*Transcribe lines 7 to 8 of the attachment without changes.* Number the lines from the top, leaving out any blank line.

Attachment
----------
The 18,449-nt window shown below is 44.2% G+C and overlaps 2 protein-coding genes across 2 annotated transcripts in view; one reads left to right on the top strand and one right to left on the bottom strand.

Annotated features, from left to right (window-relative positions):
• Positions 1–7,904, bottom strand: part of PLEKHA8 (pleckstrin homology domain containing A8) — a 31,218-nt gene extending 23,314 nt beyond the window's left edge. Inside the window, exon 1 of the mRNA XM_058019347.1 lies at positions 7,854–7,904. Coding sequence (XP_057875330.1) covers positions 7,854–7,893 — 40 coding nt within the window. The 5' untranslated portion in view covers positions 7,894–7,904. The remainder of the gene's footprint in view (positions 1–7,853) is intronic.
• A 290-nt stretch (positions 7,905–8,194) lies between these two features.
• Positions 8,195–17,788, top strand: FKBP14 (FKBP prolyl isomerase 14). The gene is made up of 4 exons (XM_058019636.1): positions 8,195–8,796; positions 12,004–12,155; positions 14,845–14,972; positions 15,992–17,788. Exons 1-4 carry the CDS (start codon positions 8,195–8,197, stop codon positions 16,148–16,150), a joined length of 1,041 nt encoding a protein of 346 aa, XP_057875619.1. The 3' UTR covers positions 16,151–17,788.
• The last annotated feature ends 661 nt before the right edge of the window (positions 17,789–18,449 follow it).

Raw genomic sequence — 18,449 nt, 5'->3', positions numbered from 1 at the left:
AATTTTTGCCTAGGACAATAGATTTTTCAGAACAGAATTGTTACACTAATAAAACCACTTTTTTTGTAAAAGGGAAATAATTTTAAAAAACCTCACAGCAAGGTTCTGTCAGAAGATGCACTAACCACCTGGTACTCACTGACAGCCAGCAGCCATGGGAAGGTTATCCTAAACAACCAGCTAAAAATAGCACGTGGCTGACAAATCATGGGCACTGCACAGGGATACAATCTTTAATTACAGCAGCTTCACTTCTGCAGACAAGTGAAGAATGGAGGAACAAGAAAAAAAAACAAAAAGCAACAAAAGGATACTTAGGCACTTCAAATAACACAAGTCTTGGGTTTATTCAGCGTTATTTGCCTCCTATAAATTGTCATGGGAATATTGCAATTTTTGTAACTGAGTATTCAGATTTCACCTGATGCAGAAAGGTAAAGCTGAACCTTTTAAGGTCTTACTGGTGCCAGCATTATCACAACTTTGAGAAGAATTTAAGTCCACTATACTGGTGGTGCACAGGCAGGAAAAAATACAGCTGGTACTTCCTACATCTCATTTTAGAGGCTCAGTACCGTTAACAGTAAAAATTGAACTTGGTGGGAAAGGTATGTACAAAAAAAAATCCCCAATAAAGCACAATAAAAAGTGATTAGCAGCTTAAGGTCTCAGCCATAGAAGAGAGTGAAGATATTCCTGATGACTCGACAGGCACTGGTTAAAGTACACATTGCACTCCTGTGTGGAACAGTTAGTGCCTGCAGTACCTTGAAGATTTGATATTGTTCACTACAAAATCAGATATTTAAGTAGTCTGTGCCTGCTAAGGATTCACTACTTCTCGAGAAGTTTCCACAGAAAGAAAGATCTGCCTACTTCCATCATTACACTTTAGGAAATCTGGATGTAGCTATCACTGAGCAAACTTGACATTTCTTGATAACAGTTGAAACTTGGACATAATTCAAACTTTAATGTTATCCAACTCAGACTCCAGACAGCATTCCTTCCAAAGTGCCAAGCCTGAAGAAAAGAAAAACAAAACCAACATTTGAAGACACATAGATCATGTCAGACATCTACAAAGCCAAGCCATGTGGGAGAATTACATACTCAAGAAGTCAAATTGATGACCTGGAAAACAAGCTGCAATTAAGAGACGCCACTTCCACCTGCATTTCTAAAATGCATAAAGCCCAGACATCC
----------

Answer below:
Raw genomic sequence — 18,449 nt, 5'->3', positions numbered from 1 at the left:
AATTTTTGCCTAGGACAATAGATTTTTCAGAACAGAATTGTTACACTAATAAAACCACTTTTTTTGTAAAAGGGAAATAATTTTAAAAAACCTCACAGCAAGGTTCTGTCAGAAGATGCACTAACCACCTGGTACTCACTGACAGCCAGCAGCCATGGGAAGGTTATCCTAAACAACCAGCTAAAAATAGCACGTGGCTGACAAATCATGGGCACTGCACAGGGATACAATCTTTAATTACAGCAGCTTCACTTCTGCAGACAAGTGAAGAATGGAGGAACAAGAAAAAAAAACAAAAAGCAACAAAAGGATACTTAGGCACTTCAAATAACACAAGTCTTGGGTTTATTCAGCGTTATTTGCCTCCTATAAATTGTCATGGGAATATTGCAATTTTTGTAACTGAGTATTCAGATTTCACCTGATGCAGAAAGGTAAAGCTGAACCTTTTAAGGTCTTACTGGTGCCAGCATTATCACAACTTTGAGAAGAATTTAAGTCCACTATACTGGTGGTGCACAGGCAGGAAAAAATACAGCTGGTACTTCCTACATCTCATTTTAGAGGCTCAGTACCGTTAACAGTAAAAATTGAACTTGGTGGGAAAGGTATGTACAAAAAAAAATCCCCAATAAAGCACAATAAAAAGTGATTAGCAGCTTAAGGTCTCAGCCATAGAAGAGAGTGAAGATATTCCTGATGACTCGACAGGCACTGGTTAAAGTACACATTGCACTCCTGTGTGGAACAGTTAGTGCCTGCAGTACCTTGAAGATTTGATATTGTTCACTACAAAATCAGATATTTAAGTAGTCTGTGCCTGCTAAGGATTCACTACTTCTCGAGAAGTTTCCACAGAAAGAAAGATCTGCCTACTTCCATCATTACACTTTAGGAAATCTGGATGTAGCTATCACTGAGCAAACTTGACATTTCTTGATAACAGTTGAAACTTGGACATAATTCAAACTTTAATGTTATCCAACTCAGACTCCAGACAGCATTCCTTCCAAAGTGCCAAGCCTGAAGAAAAGAAAAACAAAACCAACATTTGAAGACACATAGATCATGTCAGACATCTACAAAGCCAAGCCATGTGGGAGAATTACATACTCAAGAAGTCAAATTGATGACCTGGAAAACAAGCTGCAATTAAGAGACGCCACTTCCACCTGCATTTCTAAAATGCATAAAGCCCAGACATCC